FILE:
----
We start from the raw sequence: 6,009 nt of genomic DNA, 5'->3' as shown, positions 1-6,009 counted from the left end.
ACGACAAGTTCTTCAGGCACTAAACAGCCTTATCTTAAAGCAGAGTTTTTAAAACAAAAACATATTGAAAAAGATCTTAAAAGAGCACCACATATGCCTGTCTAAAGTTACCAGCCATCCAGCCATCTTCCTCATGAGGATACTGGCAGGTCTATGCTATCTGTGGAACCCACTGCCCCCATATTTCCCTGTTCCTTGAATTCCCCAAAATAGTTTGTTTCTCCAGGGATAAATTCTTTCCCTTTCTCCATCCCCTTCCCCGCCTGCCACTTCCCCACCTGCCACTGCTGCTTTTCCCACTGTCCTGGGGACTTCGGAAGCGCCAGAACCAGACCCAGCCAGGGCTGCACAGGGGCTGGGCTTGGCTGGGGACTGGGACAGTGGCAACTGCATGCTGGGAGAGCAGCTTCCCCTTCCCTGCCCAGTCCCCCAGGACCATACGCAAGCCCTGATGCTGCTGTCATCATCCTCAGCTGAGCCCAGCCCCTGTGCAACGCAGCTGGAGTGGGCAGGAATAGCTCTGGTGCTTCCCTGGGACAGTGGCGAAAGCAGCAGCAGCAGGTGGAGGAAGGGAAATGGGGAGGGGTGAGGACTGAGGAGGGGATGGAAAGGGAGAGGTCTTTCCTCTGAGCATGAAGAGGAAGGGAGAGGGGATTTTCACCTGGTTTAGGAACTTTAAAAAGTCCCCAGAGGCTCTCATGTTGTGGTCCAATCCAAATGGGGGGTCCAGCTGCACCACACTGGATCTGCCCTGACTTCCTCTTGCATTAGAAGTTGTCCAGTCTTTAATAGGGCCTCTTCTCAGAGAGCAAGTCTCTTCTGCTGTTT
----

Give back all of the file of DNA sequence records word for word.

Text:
We start from the raw sequence: 6,009 nt of genomic DNA, 5'->3' as shown, positions 1-6,009 counted from the left end.
ACGACAAGTTCTTCAGGCACTAAACAGCCTTATCTTAAAGCAGAGTTTTTAAAACAAAAACATATTGAAAAAGATCTTAAAAGAGCACCACATATGCCTGTCTAAAGTTACCAGCCATCCAGCCATCTTCCTCATGAGGATACTGGCAGGTCTATGCTATCTGTGGAACCCACTGCCCCCATATTTCCCTGTTCCTTGAATTCCCCAAAATAGTTTGTTTCTCCAGGGATAAATTCTTTCCCTTTCTCCATCCCCTTCCCCGCCTGCCACTTCCCCACCTGCCACTGCTGCTTTTCCCACTGTCCTGGGGACTTCGGAAGCGCCAGAACCAGACCCAGCCAGGGCTGCACAGGGGCTGGGCTTGGCTGGGGACTGGGACAGTGGCAACTGCATGCTGGGAGAGCAGCTTCCCCTTCCCTGCCCAGTCCCCCAGGACCATACGCAAGCCCTGATGCTGCTGTCATCATCCTCAGCTGAGCCCAGCCCCTGTGCAACGCAGCTGGAGTGGGCAGGAATAGCTCTGGTGCTTCCCTGGGACAGTGGCGAAAGCAGCAGCAGCAGGTGGAGGAAGGGAAATGGGGAGGGGTGAGGACTGAGGAGGGGATGGAAAGGGAGAGGTCTTTCCTCTGAGCATGAAGAGGAAGGGAGAGGGGATTTTCACCTGGTTTAGGAACTTTAAAAAGTCCCCAGAGGCTCTCATGTTGTGGTCCAATCCAAATGGGGGGTCCAGCTGCACCACACTGGATCTGCCCTGACTTCCTCTTGCATTAGAAGTTGTCCAGTCTTTAATAGGGCCTCTTCTCAGAGAGCAAGTCTCTTCTGCTGTTT